mothballed

A vestibule at the Douglass at Page Woodson, which recently won a prestigious preservation award after developers turned into a long-abandoned Oklahoma City high school into affordable housing (Photo by Justin Clemons Photography/courtesy the National Trust for Historic Preservation)

Three Dallas ISD schools — shuttered for years, are now up for sale, the district announced last month. It’s uncertain how much they’ll go for in the competitive, sealed bidding process, but one of the mothballed schools — Phillis Wheatley Elementary — is considered to be a historic site.

That the three schools are up for sale is likely no surprise to anyone who paid attention to last September’s board of trustees meeting, where the trustees took up discussion of what to do with three shuttered campuses – the former Billy Earl Dade building, Pearl C. Anderson Elementary, and Phillis Wheatley Elementary. Both Wheatley and Anderson were closed in 2012, and both have been the target of vandals as well.

Wheatley Elementary (Photos courtesy City of Dallas)

Wheatley Elementary opened in 1929, and sits in the historic Wheatley Place neighborhood, named after Phillis Wheatley, an African-American poet from the 18th century. The entire neighborhood has been designated as a historic district on the National Register of Historic Places (NRHP) and as a Dallas Landmark District by the city. (more…)

Park Cities Tickets for the Park Cities Historic and Preservation Society keynote luncheon are selling out quickly – which reminds me, I have a speech to write!

It is a great honor to have been asked by this fantastic group to be the keynote luncheon speaker on April 10, 2019 … one week from Wednesday!

(more…)

Tenth Street

In 2013, the nonprofit bcWORKSHOP hosted Neighborhood Stories events, including one in the Tenth Street community, where people wrote their hopes for and memories of their neighborhood (photo courtesy bcWORKSHOP)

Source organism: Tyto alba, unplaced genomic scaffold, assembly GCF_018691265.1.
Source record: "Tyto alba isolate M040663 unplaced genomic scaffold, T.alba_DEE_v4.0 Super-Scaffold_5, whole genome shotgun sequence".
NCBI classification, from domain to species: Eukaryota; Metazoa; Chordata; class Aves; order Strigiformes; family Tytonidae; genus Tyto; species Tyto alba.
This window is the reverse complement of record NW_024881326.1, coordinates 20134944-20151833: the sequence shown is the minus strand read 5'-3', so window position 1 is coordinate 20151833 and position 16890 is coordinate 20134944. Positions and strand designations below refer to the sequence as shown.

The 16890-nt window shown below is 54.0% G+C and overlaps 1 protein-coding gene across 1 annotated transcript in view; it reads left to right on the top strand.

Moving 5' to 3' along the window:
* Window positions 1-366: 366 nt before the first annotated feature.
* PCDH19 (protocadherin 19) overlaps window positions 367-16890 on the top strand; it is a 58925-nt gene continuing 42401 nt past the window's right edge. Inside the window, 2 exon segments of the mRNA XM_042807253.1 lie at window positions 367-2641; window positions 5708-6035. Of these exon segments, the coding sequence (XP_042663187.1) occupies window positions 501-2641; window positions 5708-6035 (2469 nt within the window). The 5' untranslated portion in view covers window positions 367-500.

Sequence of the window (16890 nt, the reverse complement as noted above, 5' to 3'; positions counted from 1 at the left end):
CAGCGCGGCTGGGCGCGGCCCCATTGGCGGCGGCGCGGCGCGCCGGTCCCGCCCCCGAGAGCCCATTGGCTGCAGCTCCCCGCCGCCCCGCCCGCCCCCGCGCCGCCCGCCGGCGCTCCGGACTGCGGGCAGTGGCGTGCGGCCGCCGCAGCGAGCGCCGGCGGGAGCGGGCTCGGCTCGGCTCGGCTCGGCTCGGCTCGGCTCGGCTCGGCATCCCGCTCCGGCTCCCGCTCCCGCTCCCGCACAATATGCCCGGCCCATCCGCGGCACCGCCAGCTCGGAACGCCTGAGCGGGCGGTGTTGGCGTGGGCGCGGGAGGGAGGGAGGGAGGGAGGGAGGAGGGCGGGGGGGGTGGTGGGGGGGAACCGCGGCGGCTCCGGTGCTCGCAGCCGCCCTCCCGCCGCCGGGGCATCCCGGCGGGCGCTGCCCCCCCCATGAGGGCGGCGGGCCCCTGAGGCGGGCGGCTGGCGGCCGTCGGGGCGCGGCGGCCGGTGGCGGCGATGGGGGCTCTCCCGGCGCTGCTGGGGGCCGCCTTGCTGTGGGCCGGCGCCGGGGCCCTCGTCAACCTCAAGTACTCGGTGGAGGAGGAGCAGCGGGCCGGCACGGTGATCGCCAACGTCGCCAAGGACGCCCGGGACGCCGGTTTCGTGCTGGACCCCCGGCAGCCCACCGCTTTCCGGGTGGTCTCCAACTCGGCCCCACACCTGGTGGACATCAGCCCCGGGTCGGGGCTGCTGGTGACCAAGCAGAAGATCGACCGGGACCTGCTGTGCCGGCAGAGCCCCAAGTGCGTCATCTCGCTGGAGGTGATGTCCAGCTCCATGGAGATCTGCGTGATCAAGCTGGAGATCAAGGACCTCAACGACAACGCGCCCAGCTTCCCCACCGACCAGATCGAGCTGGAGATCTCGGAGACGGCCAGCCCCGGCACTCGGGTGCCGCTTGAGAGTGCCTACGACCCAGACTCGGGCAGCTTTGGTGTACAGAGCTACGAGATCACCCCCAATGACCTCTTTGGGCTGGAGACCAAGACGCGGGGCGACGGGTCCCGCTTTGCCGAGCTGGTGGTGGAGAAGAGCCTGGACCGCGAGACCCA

Editor’s Note: Preserving the historic neighborhoods that have shaped Dallas should be a priority. But despite historic district designations, Black neighborhoods that were home to Dallasites before, during, and after redlining are seeing a troubling amount of demolitions of homes that, residents insist, would be saved if in other historic districts — predominately white historic districts — in the city.

Over the next weeks and months, we will be taking a look at two of those neighborhoods — Tenth Street, and Wheatley Place. Last week, we looked at three homes in immediate danger of demolition. This week, we look at one way the neighborhood is fighting back.

The lawsuit Tenth Street residents have filed against the City of Dallas does not mince words, nor does it pull punches.

“Tenth Street has historically been subject to de jure racial segregation by the City of Dallas,” it reads. “The City has a history of enforcing racial segregation in some neighborhoods by ordinance through direct decisions of its City Council.”

Much of this history is well-documented and comes courtesy of the government’s own record keeping. Redlining consigned Black families to specific sections of town, where the amenities and even necessities were not as robust as in white-only neighborhoods, if they existed at all.

1930-circa area description of Tenth Street by the Home Owners’ Loan Corporation (click to enlarge)

That history is something Jorge Jasso, a staff attorney with Legal Aid of NorthWest Texas, can prove easily. Jasso and other attorneys at Legal Aid are representing the Tenth Street Residential Association in their suit against the city.

Jasso points to a 1930s Home Owners’ Loan Corporation (or HOLC) map that has been digitized by the Kirwan Institute at Ohio State University that demonstrates the redlining that happened in Dallas.